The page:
The Federal Open Market Committee completed their meeting this morning, and the conclusion was much the same as we’ve come to expect: continued stimulus in the form of $85 billion in bond purchases a month with the same targets (6.5% unemployment assuming no higher than 2.0% inflation). However, their outlook seemed slightly more optimistic on the economy, and also contained an acknowledgement of diminished downside risks.
Although it doesn’t feel like it, employment has been improving this year (the unemployment rate ticked up last month with better labor force participation, but still a percentage point away from the intended target) and formal inflation measures have been inching lower. At the same time, economic data has been mixed, but continues to reaffirm slow overall growth—perhaps 2.0-2.5% for 2013 real GDP and maybe a percentage point better for 2014. In the Fed’s mind, the pace of the recovery is not as robust as they would like to see, and plenty of spare capacity exists, which keeps a lid on conditions overheating and necessitating a more restrictive stance sooner than later. Hence the continued QE.
The ‘taper talk’ of when the Fed may pull off the gas pedal has spooked markets in recent weeks to some extent, the backdrop of which is somewhat multi-faceted and even ironic. On one hand, tapering off stimulus relays a fear that markets won’t be able to sustain themselves under their own power, without the Fed; on the other, it conveys confidence that the economy is strong enough to grow on its own (a long-term positive, but this also contains an embedded fear about rising interest rates). We’re probably not at either juncture yet.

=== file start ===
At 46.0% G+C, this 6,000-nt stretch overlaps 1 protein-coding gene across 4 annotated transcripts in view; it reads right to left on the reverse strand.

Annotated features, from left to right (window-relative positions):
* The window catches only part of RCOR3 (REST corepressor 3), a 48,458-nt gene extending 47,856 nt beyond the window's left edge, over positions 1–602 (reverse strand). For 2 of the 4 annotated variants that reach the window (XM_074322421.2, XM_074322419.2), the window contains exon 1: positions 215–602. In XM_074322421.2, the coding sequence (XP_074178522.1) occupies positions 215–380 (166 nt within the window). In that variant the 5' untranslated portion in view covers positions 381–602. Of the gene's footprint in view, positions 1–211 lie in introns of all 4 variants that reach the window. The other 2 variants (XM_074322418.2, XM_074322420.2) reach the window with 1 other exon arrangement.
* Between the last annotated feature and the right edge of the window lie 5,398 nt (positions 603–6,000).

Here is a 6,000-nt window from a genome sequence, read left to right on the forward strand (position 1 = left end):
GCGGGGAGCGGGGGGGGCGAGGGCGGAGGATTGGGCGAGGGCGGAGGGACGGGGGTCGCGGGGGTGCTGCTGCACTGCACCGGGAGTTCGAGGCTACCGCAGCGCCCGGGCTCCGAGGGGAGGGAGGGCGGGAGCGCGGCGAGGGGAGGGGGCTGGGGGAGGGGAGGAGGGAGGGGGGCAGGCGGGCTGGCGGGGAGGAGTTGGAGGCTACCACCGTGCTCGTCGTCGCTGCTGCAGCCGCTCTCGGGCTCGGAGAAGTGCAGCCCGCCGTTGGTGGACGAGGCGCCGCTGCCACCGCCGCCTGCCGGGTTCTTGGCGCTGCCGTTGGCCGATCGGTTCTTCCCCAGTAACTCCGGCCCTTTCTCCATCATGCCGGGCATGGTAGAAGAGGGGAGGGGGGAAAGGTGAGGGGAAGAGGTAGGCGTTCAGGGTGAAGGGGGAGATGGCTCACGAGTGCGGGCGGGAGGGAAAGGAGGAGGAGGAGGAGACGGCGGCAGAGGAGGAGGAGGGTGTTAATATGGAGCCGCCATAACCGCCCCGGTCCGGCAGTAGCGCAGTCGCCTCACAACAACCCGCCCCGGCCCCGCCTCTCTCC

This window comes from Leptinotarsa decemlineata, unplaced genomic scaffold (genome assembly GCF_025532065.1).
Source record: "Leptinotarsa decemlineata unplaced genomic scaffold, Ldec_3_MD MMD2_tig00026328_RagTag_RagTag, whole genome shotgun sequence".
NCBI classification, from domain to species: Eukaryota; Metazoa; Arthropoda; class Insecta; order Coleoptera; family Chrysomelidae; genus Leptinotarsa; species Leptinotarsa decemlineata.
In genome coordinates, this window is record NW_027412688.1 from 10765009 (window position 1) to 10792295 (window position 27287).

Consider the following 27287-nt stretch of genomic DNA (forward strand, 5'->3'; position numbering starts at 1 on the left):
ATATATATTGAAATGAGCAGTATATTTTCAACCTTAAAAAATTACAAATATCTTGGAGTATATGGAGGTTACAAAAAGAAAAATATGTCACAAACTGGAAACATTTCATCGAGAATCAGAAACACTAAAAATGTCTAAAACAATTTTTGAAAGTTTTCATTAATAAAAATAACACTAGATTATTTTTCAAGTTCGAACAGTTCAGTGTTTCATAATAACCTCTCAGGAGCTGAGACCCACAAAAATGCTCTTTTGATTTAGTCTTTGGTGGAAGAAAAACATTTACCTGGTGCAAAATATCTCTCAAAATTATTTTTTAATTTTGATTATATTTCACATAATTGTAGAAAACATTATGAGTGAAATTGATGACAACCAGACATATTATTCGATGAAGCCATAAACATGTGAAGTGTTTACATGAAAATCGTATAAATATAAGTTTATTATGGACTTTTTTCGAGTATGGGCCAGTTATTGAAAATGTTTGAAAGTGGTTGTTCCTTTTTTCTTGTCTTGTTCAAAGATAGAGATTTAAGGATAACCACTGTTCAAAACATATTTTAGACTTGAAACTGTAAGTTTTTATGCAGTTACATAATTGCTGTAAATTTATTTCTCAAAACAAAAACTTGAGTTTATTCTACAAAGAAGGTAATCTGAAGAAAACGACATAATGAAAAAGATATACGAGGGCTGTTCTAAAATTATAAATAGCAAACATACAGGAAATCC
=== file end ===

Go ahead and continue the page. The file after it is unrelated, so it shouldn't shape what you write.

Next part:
With Chairman Bernanke’s current term concluding in 2014 (and hints from the President that he’s stayed longer than he expected to), some talk has already begun about a potential replacement. It could possibly be current Vice Chair Janet Yellen, or perhaps another friend of the administration, such as Lawrence Summers, who has been an economic advisor to the current administration as well as Treasury secretary under Clinton.
Bottom line: we’re at status quo, but that can’t continue forever.